Mysteries and thrillers for the holidays
Mystery readers ought to be easy to buy presents for. Just get 'em a mystery book! But which one? Take the mystery out of your shopping with these suggestions:
Mystery readers ought to be easy to buy presents for. Just get 'em a mystery book!
But which one? Take the mystery out of your shopping with these suggestions:
_ "Stone Cold" by David Baldacci (Grand Central Publishing, $26.99): The members of the Camel Club, a secret group of government watchdogs, are back. Their efforts to protect honorary member/con artist Annabelle Conroy from the casino owner from whom she swindled $40 million are complicated by the emergence of a killer working on behalf of the government.
_ "Robert Ludlum's The Arctic Event" by James H. Cobb (Grand Central Publishing, $15.99): Despite being dead, Robert Ludlum continues to have his name atop spy thrillers. In the latest installment in his Covert One series, an Army doctor travels to a remote island in the Canadian Arctic to investigate the crash of a Russian plane carrying weaponized anthrax.
_ "World Without End" by Ken Follett (Dutton, $35): This tome should last you till spring! Two centuries after the people of Kingsbridge completed the cathedral that was the subject of Follett's "The Pillars of the Earth," their descendants face the threat of the Black Death. Meanwhile, fallout from witnessing an attempted assassination haunts four children into adulthood.
_ "The Long Embrace: Raymond Chandler and the Woman He Loved" by Judith Freeman (Pantheon, $25.95): Biography of the noir writer focuses on the twice-divorced woman he married and used as the model for his female characters.
_ "T Is for Trespass" by Sue Grafton (Putnam, $26.95): In her 20th appearance, detective Kinsey Millhone must protect her elderly neighbor Gus Vronsky when the nurse hired to help him after a fall turns out to be a sociopath using a stolen identity.
_ "The Shooters" by W.E.B. Griffin (Putnam, $26.95): Delta Force officer Charley Castillo tangles with the international drug trade when he investigates the case of a missing DEA agent whom the government won't help due to diplomatic concerns.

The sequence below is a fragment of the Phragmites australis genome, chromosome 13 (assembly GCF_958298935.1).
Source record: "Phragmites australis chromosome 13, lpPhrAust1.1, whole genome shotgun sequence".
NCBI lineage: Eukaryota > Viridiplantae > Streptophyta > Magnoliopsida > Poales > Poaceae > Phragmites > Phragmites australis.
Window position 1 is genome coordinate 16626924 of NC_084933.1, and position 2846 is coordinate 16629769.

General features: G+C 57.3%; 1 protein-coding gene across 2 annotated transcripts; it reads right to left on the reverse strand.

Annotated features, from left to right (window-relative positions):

_ "The Darkest Evening of the Year" by Dean Koontz (Bantam, $27): Strange goings-on begin when a woman devoted to rescuing golden retrievers takes in her latest.
_ "The Most Notorious Crimes in American History" by the editors of Life magazine (Life Books, $29.95): One of the coolest books in for a long time. Mug shots, a photo of the ax found at Lizzie Borden's house, Johnny Stompanato's dead body, even the body of the so-called Black Dahlia - this irresistibly voyeuristic book would look great on your coffee table!
_ "Bleeding Kansas" by Sara Paretsky (Putnam, $25.95): A feud between two Kaw River Valley families comes to a head when the son of one is lost in Iraq.
_ "Sisters on the Case" edited by Sara Paretsky (Obsidian Mystery, $7.99 paperback): Celebrating 20 years of Sisters in Crime, this anthology includes stories by Paretsky, Nancy Pickard, Margaret Maron and many others.
_ "A Christmas Beginning" by Anne Perry (Ballantine Books, $17.95): I love that Anne Perry writes an annual Christmas murder mystery. It's so much better than one of those boring newsletters one gets from boastful old friends. In her latest, the discovery of a body by a lonely Scotland Yard superintendent spending a solitary Christmas in Wales may be the key to turning his life around.
_ "Watchman" by Ian Rankin (Little, Brown, $24.99): A British spy usually assigned to surveillance must exercise tradecraft to learn why his superiors want him gone. Originally published in Britain in 1988, this is its first U.S. printing.
_ "Murder on K Street" by Margaret Truman (Ballantine Books, $24.95): Isn't it great that the 83-year-old daughter of former President Harry Truman is still writing mysteries? In her latest, speculation about the murderer of the wife of a senator from Illinois focuses on a powerful Washington lobbyist. *